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Question DetailsAsked on 5/19/2015

I have no water getting to one toilet. Unscrewed supply line from tank and still no water. What could be wrong?

All other toilets and sinks in home work, but this toilet is getting no water to the tank whatsoever, so not sure if there is an issue with plumbing somewhere else in home? Any help would be appreciated.

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1 Answer


Things I would figure it is caused by:

1) small kid in house turned the water supply valve off - this is the only valve in the house they can get at (other than steam radiators, assuming your under-sink cabients have child catches as they should) so they tend to turn them off at times out of curiousity. OR someone turned off a water supply valve that controls only the line to that toilet - back trace it if there is any chance of that. If a new house for you, pay attention for leaks and listen to pipe for water flowing when you turn it on if there is one off, because may have been turned off due to a leak. Of course, will initially heart flow for a minute or so while the toilet tank refills.

2) or kid or person cleaning badly kinked the supply tubing so no water is getting through. Turn toilet supply valve off, unscrew and remove tubing (and replace if at all green if metallic), put a pan under wall shutoff valve and a rag or paper towel draped over it so it does not spray, and gently turn on just a bit to see if water comes out - if so, problem is blocked tube. Might clear tube with a long pipe cleaner or piece of wire, but if badly kinked replace because that causes rapid failure at the worst times. Good idea to replace if not fairly new - about $5-15 - braided type are a better idea than the spiral metal one, in my opinion.

3) if no water at the shutoff valve when open, then shut off water to house and remove shutoff valve (if compression or threaded fitting - if soldered, I would go to tempering valve below first before unsoldering it to see if it is the problem) and then check if water comes out when you open the main household valve on a touch (best to do with 2 people). If not, or just a tiny trickle, then probably a toilet tempering (mixer) valve corroded shut - this valve mixed hot and cold water so the tank does not get real cold water in it and sweat. Typically located where the toilet supply line comes from the water source (basement or garage or such) but sometimes right under it in floor joists, looks similar to this usually -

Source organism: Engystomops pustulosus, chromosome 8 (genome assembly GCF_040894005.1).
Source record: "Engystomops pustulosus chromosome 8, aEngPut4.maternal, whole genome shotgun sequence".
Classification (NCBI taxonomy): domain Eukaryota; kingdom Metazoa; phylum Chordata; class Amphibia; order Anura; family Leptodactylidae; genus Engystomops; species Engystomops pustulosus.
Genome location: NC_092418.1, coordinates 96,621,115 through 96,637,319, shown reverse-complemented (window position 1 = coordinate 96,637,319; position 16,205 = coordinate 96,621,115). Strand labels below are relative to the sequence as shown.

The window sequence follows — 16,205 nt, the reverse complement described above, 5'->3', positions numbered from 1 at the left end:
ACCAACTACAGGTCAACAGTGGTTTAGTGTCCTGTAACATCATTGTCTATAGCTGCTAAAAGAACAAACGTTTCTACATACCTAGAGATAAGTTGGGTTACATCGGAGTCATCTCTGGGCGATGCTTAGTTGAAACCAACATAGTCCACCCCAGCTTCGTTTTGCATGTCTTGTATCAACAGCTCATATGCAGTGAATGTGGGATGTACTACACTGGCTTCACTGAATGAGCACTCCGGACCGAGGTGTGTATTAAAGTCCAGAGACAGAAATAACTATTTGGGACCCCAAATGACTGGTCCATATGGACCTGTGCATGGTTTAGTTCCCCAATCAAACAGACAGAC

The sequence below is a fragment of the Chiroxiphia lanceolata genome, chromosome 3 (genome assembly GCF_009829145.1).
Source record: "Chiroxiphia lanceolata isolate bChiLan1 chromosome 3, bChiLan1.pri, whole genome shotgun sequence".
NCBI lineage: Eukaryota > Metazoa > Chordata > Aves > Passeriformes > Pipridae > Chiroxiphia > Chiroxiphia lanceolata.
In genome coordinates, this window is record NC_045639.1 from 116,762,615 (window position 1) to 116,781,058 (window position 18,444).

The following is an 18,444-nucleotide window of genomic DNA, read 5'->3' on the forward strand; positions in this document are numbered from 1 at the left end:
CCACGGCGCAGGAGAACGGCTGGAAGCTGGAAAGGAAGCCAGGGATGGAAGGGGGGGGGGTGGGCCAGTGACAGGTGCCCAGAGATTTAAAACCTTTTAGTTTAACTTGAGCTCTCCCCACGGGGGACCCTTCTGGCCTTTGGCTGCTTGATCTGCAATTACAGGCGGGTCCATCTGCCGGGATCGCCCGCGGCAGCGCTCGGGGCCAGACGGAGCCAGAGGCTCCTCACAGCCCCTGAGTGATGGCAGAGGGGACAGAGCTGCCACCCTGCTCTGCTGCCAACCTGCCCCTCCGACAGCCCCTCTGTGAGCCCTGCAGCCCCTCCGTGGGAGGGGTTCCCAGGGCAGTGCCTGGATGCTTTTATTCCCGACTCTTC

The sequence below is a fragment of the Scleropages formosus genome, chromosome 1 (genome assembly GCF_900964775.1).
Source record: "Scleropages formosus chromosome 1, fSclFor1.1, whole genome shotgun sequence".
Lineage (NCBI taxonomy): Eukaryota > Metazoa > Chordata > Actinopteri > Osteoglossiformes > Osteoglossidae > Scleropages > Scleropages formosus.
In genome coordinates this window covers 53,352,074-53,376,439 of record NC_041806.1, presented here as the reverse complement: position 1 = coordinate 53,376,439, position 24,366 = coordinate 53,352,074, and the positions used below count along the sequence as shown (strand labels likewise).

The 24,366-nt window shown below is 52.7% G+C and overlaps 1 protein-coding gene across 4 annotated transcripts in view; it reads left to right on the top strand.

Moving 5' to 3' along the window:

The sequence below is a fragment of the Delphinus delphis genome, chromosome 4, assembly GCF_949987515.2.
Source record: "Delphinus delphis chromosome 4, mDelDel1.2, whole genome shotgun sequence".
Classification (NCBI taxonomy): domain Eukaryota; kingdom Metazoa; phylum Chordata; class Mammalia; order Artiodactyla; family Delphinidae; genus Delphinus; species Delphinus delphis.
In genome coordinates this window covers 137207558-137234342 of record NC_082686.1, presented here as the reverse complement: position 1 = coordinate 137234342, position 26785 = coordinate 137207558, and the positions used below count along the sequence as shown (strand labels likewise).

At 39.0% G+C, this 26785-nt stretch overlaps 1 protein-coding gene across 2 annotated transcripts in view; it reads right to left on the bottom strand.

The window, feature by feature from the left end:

may be soldered or threaded connections. Has hot and cold coming in, warm water out, and may or may not have an adjustment screw as shown in image. Turn off the household water supply, if possible drain down both hot and cold water lines leading to the valve at a lower point so you don't get flooded (usually located well overhead), then unscrew (keep parts straight between sides and in order for reassembly) the caps and see if the springs are shot or the valve stem under the cap is corroded in place. Once parts are out turn main water back on a touch (with bucket under it) to see if water comes out both cap holes, then shut back off and with valve parts reassembled and caps back in place see if water comes out to toilet, or blow through outlet pipe (if easily disconnected) to see if open to flow to toilet shutoff valve.

When replacing tempering valve, if needed, can be a bear to solder because it holds a lot of heat so you end up with several melted joints at one time - control heat spread with wet rag wrapped around joints you don't want melted. Be sure to remove all internal parts before soldering or they can melt or get deformed - commonly a brass valve with rubber or neoprene washer in each side.

WARNING - keep track of what is undone at each time as you try to check flow (or air) through pipes - TOO easy to say have flex tubing to toilet off and then go to check mixing valve and forget it is disconnected upstairs, and give yourself a flood when you recharge system. Remember also that, assuming toilet area is fully reassembled and toileat shutoff valve is open, water will not flow through the tempering valve (except to fill the lines) until the toilet fill valve demands water - i.e. tank needs refilling. I have seen (well actually heard his cursing) a plumber fight for more than two hours and totally replace a brand new tempering valve because the water would not flow - because he forgot to reopen the shutoff valve behind the toilet so the water had nowhere to go. Ditto to forgetting to turn the main shutoff valve back on when ready for water.

Last resort would be a totally blocked supply line from the tempering valve to toilet - mighty unlikely, and if you take out the valve or can disconnect the outlet pipe check air or water flow through the valve and in the pipe to the toilet shutoff valve while it is disconnected.

Or the shutoff valve is totally blocked - if a soldered on one, could see if you can blow through pipe from open up tempering valve when working there, or push come to shove unsolder it and try blowing through it to see if blocked. No reason it would be unless it has been shut off, then the valve stem broke off or unscrewed when it was reopened, so the valve stem itself did not actually open again.

At the point above where you lose patience or reach your comfort level in taking part/replacing things, obviously a Plumber is your Search the List category for a repairman.

Answered 5 years ago by LCD

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